When I need to, I talk about the difficulties of traveling while vegan. I’ve written about the challenges of having two children with epilepsy, the dysfunctionality of growing up with a father suffering battle-related PTSD and many other aspects of just trying to live a happy life in the real world.
Having a blog on your website and updating it at least twice a month is a way to connect with your readers on a human level. Fans will enjoy hearing what your writing goals are. They want to know where you will be signing books.
Also, they love to hear about the books you are reading.
Readers enjoy seeing little off-the-cuff pieces once in a while. Articles of less than 1000 words are fun to write and often find their way into your other work, as they are a great way to brainstorm ideas.
To my knowledge, I have never been plagiarized. I have a notice clearly in the sidebar on my website that the content is copyrighted. I also make sure all quoted material is credited to the original authors with links back to their websites.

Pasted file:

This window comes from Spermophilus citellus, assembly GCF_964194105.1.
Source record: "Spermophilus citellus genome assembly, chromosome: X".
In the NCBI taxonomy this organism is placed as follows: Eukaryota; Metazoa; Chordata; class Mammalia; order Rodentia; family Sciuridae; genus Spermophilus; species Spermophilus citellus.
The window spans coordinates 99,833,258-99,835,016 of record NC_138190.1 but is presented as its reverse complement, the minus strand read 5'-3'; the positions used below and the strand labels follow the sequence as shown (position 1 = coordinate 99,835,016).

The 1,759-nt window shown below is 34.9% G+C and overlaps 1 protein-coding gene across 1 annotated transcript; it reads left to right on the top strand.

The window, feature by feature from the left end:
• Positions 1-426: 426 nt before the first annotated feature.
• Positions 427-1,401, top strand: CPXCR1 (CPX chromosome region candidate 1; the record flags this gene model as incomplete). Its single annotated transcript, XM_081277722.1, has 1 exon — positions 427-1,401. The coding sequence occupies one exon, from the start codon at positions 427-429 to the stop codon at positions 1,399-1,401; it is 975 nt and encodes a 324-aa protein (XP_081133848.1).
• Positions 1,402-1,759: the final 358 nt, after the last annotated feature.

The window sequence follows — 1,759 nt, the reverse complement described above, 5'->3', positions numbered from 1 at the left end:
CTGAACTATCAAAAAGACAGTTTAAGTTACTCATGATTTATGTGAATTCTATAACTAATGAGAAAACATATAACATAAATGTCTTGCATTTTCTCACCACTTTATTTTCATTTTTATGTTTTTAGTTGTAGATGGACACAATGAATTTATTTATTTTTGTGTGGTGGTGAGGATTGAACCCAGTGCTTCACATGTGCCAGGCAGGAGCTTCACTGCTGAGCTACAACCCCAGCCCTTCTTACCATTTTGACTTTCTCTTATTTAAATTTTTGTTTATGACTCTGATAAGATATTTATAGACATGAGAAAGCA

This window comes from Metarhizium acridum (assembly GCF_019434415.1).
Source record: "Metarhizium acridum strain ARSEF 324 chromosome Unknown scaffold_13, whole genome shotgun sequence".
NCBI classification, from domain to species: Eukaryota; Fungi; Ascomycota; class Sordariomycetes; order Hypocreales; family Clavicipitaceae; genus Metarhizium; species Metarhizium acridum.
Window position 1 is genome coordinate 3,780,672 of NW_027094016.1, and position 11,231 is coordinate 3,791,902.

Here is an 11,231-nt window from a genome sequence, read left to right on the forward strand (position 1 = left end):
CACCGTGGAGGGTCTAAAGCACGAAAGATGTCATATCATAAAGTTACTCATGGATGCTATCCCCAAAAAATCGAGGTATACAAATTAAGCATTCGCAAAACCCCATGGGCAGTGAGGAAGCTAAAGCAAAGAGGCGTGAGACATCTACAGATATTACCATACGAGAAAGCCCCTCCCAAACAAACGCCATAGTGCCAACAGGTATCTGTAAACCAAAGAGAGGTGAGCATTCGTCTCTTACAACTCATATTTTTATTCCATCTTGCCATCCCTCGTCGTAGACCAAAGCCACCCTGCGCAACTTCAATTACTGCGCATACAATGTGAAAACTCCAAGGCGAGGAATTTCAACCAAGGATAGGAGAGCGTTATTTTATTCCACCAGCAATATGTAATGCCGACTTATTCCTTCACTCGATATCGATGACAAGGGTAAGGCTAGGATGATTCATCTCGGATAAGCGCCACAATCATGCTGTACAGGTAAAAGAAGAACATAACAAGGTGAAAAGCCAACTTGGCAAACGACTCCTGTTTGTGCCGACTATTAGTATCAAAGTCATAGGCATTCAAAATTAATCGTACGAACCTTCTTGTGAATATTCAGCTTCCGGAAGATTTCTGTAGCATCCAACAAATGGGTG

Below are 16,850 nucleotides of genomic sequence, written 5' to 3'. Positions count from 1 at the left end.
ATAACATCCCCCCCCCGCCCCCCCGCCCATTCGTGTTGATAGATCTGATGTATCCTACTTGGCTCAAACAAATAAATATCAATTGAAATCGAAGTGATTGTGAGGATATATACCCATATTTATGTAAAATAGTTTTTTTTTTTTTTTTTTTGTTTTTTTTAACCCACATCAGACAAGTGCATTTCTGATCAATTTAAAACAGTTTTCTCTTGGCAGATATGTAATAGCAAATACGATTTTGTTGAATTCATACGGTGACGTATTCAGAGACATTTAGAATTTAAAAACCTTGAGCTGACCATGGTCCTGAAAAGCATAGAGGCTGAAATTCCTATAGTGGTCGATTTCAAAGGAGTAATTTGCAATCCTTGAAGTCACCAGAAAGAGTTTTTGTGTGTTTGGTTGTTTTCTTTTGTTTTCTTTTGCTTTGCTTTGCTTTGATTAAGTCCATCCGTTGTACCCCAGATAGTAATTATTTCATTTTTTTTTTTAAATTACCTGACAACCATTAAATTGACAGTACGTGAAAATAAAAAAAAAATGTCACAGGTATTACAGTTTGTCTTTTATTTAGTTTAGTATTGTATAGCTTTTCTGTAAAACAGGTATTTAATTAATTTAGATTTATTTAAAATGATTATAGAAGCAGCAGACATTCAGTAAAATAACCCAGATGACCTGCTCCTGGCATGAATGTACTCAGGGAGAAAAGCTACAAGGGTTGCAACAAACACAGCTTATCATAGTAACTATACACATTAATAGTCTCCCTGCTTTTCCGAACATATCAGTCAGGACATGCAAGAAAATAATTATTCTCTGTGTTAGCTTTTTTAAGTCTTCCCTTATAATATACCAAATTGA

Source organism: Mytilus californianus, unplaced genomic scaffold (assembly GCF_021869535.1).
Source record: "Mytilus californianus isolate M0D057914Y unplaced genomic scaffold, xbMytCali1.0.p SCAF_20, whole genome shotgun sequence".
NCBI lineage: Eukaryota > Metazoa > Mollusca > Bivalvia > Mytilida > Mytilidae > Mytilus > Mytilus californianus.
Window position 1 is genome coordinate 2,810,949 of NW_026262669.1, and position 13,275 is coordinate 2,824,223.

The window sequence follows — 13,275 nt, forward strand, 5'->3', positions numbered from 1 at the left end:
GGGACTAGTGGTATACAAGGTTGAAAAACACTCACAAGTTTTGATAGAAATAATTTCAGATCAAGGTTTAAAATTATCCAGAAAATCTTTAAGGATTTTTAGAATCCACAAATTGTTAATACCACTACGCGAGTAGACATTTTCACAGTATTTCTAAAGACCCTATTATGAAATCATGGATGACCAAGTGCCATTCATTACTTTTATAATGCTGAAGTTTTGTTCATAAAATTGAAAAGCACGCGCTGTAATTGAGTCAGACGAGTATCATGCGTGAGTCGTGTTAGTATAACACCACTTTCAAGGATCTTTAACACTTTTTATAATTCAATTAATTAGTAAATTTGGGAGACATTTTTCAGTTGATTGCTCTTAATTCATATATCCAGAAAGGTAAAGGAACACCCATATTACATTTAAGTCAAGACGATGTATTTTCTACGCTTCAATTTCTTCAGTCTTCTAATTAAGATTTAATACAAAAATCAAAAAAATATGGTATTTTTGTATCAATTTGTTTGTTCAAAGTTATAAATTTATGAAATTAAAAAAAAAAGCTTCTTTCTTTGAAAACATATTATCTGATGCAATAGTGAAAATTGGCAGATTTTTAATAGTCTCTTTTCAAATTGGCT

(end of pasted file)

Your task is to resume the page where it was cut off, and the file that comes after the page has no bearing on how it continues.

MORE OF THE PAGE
- Keep it down to about 500 – 1000 words more or less.
- Use the spellchecker tool to look for glaring errors.
- Write in draft form and don’t publish it right away–come back and read it over again, and make corrections.
- If you use information that you found elsewhere, quote it and credit the author
- Use images that are either public domain or that you have the legal right to use
- Put links to other informative sites in the text
Life in the Realm of Fantasy has evolved over the years because I have changed and matured as an author.
If you are wondering how to get started, please check out my post, Creating your Author Blog. There, you can find detailed, step by step instructions for getting a free website, and getting started on either WordPress or Blogger. I use both platforms, and they are not too hard once you learn the ropes.
In the meantime, stay safe. One last thought: if you are finding writing difficult because of stress we all feel via the pandemic, riffing on a completely random subject might rest your mind and free your creativity. Give it a shot, and let us all know how it goes!